As seen in Albany-based Business Review.

Developers of commercial buildings would have to abide by a new set of rules to get LEED certification under changes being considered by the U.S. Green Building Council.

The new rules would streamline the process for achieving LEED certification and put greater emphasis on saving energy and reducing carbon emissions.

"The credits were re-weighted to encourage people to go after those that are going to change the building's performance," said Judith Webb, a spokeswoman for the U.S. GBC in Washington, D.C.

A 30-day public comment period on the proposed rules ended in late June. Another comment period will begin sometime in August. The changes would ultimately have to be approved by the 16,000-plus members of the U.S. GBC. That vote could occur in October.

If approved, the new rules would take effect in January.

Rick Pfielsticker, a LEED-accredited architect at Einhorn Yaffee Prescott Architecture & Engineering in Albany, N.Y., said the changes would bring the point system in line with the push toward improving energy efficiency.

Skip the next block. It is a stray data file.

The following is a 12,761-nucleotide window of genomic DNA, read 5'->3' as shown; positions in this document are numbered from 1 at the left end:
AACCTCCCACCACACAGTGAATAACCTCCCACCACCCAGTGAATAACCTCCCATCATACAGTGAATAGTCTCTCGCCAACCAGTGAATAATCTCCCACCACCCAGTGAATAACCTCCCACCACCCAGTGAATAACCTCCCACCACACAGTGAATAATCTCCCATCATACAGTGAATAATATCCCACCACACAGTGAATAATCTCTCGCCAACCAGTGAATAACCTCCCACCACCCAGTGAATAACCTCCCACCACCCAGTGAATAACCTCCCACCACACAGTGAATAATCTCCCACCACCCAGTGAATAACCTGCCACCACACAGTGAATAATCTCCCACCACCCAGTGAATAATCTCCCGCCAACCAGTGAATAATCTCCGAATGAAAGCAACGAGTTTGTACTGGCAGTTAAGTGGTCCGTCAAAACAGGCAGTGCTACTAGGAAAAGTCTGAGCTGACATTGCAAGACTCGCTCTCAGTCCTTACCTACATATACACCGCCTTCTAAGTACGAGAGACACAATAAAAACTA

"The way energy costs have risen, this is a good thing," Pfielsticker said.

EYP has designed nearly a dozen buildings that have received LEED certification, he said. Many more meet the U.S. GBC standards but developers don't want to pay the fees to become certified, he said.

LEED certification was created in 2000 to recognize buildings that reduce energy and water consumption, improve indoor air quality and promote sustainable site development. Points are awarded based on a number of factors. The greater the point total, the more prestigious the designation. Platinum is the highest rung on the ladder.

More than 1,500 buildings have received certification, and more than 11,000 are seeking it.

Certifications are available in eight categories: new construction, existing buildings, commercial interiors, core and shell, retail, schools, health care and homes. Another category, for neighborhood developments, is in the pilot stage.

Under the proposed changes, the maximum points available in each of the seven commercial categories would be 110 (the changes would not affect the home category).

In order to attain certification for new construction, a project would need 40 points. Silver would require 50 points, gold 60 points and platinum 80 points, according to Webb.

Under the current system, the maximum for new construction is 69 points; LEED certification is awarded for 26 points.